3. I think you are right–and I find this to be a huge struggle at the moment. I have found the reactions to this event so full of venom, hate, and ignorance, that I truly want to do as R Vogel suggests and abandon all restraint and answer back directly to each and every instance, that it is they themselves who have rejected Christ and turned to idols whose altars run with the blood and tears of the sacrifice of countless numbers of individuals loved of God and created by Him as a unique example of His infinitely simple and complex image. This, I am afraid, may be an indication my reserve of Spiritual fruit is growing low. Peace to you.

        1. Guy, it may be helpful for you to watch on YouTube the series of wonderful sermons on The Beloved preached by Henri Nouwen at the Crystal Cathedral several years back. May you be blessed and refreshed by the words of life spoken by this truly Christian man. Others who have likewise been soul-sickened by the hateful posturings of so-called ‘Christians’ might also like to listen to these sermons to help recenter themselves in the authentic Gospel.

          1. Thanks Raymond. I watched the first sermon on my way to work this morning and did find myself refreshed. I look forward to a chance to see the rest.

          2. Henri Nouwen who was a gay priest by the way. Don’t let Franklin Graham in on our little secret please.

      4. I think you’re seriously underestimating how different the beliefs of the two camps are. The vocabulary may be the same, but the meanings are actually very different. The sooner people realize this, the better for all concerned.

      5. It may be a minor issue to you Mr Corey, but to those of us who are LGBT it is of the utmost importance. These people are scape-goating us as a way to rally the faithful and for some, to make a profit and enhance personal power. They are steeped in misogyny, patriarchy and narcissism. The damage they have done to the long term prospects for their cults with the younger generation by their muscular christianism, is breathtaking.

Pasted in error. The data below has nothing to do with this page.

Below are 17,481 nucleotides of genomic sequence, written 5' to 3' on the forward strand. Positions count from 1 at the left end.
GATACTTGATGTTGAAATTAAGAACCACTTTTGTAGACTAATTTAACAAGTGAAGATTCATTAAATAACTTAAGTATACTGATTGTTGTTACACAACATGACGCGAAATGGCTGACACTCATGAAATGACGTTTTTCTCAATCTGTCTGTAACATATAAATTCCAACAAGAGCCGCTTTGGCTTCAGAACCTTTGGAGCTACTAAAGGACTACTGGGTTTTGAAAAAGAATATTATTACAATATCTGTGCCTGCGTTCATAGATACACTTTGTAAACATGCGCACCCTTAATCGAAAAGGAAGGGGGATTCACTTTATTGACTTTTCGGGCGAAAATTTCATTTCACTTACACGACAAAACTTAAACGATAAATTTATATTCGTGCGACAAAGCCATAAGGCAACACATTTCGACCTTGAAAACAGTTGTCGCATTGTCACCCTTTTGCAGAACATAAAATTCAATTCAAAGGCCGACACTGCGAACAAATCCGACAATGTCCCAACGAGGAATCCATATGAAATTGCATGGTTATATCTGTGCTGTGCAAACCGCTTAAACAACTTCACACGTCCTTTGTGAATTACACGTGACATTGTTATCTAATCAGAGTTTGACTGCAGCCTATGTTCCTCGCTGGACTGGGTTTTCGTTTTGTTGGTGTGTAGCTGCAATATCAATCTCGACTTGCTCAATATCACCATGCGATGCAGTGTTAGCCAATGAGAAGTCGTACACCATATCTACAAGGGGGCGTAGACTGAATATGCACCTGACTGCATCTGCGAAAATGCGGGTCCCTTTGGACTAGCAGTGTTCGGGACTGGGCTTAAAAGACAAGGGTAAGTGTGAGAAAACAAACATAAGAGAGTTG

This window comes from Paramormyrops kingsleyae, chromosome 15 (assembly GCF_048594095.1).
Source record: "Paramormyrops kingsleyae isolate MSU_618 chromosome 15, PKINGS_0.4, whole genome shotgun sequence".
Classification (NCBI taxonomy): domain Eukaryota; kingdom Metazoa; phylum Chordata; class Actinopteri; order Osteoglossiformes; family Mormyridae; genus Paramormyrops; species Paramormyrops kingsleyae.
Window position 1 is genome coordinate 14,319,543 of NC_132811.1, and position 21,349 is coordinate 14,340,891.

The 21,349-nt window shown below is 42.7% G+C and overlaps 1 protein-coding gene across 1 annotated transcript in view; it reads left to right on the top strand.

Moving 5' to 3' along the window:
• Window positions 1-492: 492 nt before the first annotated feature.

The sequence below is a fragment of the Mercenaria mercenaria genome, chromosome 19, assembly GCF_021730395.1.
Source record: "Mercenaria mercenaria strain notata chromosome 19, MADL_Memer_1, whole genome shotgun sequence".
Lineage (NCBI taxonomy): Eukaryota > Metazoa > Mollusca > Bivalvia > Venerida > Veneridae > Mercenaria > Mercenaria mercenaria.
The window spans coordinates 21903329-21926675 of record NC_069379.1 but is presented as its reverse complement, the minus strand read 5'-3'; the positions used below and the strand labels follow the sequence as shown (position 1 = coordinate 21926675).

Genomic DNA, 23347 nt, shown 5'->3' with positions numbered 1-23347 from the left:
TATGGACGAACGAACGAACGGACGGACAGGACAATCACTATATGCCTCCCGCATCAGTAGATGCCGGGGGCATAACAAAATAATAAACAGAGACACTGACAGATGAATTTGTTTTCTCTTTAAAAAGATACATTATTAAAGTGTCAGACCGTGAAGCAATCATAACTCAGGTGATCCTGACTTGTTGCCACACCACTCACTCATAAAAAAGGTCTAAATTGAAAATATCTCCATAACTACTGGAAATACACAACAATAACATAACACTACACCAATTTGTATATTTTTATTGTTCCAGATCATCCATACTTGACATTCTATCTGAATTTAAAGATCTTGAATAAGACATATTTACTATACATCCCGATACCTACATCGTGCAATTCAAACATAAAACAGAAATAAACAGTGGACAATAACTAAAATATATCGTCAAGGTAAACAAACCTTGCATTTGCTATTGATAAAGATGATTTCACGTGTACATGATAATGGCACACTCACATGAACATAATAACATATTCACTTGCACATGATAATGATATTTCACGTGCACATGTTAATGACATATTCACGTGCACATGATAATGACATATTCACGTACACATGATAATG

21. Where is the good news of Evangelicalism?
    Where are the Followers of Christ?
    Where is the joy of the Gospel?
    Where is the love of God?

    They have passed like rain over the mountains, like wind in the meadow.

    Politics is a cruel master, and it has not treated religion well.

    1. “Mixing politics and religion is like mixing manure and ice cream. It doesn’t do much to the manure but it surely does ruin the ice cream”.
      Will Rogers

  22. Even as an atheist, yesterday was sad. Evangelicalism, I thought, had come a long way. The gospel of love was finally getting a share of the focus, instead of the list of things evangelicals are against. I tried to talk to my mom about it, who’s still a convinced Evangelical Baptist. While she tried to be thoughtful about it, over and over she came back to, “Well, if a company you agree with spiritually started hiring murderers, would you still give them your money?” sigh…….

    I read recently (from Nate Phelps, I think), that Fred Phelps was the mirror that Evangelicals hated to look into, because he = them, minus the signs. Yesterday proved that point.

    For the rest of you, the emergent church, I agree with Ben that it’s time to leave the tent and start something new. We (the non-believers) have plenty of ideals in common with you that can be accomplish more easily if you’re not trying to drag the hate generation along with you. Let’s leave them in their cages, where they want to stay, and get some shit done.

  23. So true. This was what it took for my first time being declared not really a Christian by somebody who actually knew me personally (not a stranger responding to a blog). It was in the comments for me sharing your previous post actually. I tried to reason for a while that their interpretation of Scripture is not the same thing as Scripture and it is acceptable for an organisation to acknowledge that there are other views. They disagreed. The reasoning: my interpretation is the same as the Bible itself, therefore they disagree with the Bible, therefore they disagree with God, therefore they’re heretics, therefore they can’t actually do any Gospel work. It was quite dizzying. It was my former pastor who dismissed me as not a true Christian because I don’t follow the Bible, and I also can’t call myself a Mennonite because something to do with Menno Simons comparing gay people to nuclear weapons. I’m not sure I followed that last part but didn’t try, instead simply saying “fine. I guess I’m not a Mennonite.” (I prefer the more generic Anabaptist anyway). And this is Canada, with Anabaptists, where the third way approach is usually acceptable.